Pathomechanisms of Skeletal and Cardiac Muscle Dysfunction in Myotonic Dystrophy Type I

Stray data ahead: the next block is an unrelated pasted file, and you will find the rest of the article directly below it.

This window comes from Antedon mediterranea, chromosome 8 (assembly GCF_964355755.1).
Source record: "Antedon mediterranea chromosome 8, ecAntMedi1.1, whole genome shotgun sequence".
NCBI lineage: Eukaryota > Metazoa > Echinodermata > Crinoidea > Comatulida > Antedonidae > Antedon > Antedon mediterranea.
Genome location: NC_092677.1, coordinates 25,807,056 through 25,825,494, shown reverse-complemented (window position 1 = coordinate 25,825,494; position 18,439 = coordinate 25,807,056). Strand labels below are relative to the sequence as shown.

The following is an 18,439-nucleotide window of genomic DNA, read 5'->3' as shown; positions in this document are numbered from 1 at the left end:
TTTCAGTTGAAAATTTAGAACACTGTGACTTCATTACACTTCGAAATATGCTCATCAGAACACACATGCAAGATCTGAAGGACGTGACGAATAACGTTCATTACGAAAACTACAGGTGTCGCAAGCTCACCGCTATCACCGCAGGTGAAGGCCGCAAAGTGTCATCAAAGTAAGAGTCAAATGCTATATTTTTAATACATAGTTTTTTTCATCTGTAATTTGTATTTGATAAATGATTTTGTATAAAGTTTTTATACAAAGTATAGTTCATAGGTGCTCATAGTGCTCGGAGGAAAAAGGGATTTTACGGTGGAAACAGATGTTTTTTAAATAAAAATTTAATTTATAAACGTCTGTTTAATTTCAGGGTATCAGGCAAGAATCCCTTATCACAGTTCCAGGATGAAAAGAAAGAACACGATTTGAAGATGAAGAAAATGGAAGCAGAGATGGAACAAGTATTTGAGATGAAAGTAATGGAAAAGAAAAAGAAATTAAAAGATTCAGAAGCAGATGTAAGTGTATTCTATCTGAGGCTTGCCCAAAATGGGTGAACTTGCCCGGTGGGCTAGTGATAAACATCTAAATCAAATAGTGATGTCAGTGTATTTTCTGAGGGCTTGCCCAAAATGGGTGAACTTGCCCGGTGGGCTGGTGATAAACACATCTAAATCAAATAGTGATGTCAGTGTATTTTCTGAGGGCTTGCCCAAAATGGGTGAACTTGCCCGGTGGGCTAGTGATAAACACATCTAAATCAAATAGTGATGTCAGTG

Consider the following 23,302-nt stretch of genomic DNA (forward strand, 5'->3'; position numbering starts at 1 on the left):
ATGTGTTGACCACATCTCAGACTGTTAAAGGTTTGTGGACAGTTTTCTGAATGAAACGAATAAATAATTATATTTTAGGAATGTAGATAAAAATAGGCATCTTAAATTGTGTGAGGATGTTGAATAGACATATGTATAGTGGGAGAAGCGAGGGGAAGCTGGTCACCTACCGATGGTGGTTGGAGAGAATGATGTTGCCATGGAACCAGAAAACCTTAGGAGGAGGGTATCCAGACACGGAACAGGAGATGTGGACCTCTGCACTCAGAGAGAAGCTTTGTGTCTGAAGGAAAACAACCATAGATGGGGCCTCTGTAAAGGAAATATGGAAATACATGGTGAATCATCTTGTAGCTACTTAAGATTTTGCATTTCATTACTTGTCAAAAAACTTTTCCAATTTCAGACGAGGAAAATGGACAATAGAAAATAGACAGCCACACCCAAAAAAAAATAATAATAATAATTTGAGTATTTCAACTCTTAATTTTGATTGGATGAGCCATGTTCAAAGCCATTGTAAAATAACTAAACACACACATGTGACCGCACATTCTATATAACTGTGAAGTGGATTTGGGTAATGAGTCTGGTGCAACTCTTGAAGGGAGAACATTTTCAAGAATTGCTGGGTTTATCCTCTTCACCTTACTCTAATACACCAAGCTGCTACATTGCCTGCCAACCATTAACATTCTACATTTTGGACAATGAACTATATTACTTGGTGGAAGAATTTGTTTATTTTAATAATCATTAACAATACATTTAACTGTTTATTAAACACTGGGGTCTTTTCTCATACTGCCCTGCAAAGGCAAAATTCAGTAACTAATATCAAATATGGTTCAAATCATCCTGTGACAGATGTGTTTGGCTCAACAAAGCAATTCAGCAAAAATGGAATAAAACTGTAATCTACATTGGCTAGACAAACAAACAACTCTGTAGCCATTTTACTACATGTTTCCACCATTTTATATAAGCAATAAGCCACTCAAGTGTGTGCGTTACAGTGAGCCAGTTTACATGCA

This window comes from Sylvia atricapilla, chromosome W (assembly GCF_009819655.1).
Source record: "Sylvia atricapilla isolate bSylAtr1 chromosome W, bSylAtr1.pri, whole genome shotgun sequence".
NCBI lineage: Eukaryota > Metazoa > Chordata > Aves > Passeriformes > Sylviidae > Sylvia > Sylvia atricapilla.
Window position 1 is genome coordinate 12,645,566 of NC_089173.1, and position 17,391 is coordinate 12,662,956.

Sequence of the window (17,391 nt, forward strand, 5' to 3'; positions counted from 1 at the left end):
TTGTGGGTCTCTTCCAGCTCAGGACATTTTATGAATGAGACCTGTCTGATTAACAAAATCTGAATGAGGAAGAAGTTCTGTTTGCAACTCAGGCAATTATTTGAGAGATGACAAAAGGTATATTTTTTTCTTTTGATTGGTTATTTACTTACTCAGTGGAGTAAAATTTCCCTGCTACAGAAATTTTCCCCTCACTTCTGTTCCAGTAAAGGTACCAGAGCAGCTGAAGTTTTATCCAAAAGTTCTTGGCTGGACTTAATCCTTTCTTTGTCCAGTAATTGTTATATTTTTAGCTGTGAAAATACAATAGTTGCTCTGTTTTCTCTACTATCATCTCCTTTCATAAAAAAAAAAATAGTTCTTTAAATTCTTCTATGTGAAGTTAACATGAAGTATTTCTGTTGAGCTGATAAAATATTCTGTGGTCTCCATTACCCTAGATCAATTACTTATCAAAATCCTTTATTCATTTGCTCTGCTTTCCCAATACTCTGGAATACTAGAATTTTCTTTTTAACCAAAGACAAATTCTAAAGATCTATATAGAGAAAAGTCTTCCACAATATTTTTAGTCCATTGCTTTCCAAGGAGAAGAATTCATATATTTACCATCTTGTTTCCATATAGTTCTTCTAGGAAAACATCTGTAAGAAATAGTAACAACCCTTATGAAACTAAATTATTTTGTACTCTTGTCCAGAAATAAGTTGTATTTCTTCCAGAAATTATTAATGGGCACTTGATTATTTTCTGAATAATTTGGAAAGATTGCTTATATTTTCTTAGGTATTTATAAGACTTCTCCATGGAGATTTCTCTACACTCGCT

Myotonic dystrophy type 1 (DM1) is a multi-system disease (with skeletal muscle, cardiac, neuroendocrine involvement) that is caused by expansion of a CTG repeat in the 5’ untranslated region of the DM protein kinase (DMPK) gene. In collaboration with Dr. C. Thornton, we have investigated the molecular mechanisms by which the repeat expansion causes myotonia in myotonic dystrophy type I (DM1). Using a mouse model that express expanded CUG repeats specifically in skeletal muscle, we found that the expanded CUG repeat transcripts are retained in the nucleus and sequester splicing factors in the muscleblind-like family that are required for proper alternative splicing of developmentally-controlled mRNAs. The transcript for the skeletal muscle chloride channel (CLC1) is one such transcript that is not properly processed in DM1 and this mouse model. The CLC1 missplicing leads to a premature truncation, loss of cholide channel function, and an increase in muscle excitability and myotonia. Correction of this single splicing defect with morpholinos or reduction in the level of the nuclear retained expanded CUG repeat transcripts rescues myotonia in these mice, thus providing proof-of-principle for novel RNA-based therapeutic interventions in DM1. Current studies are investigating the cellular and molecular mechanisms by which repeat expansions result in cardiac conduction defects that lead to life-threatening arrythmias.
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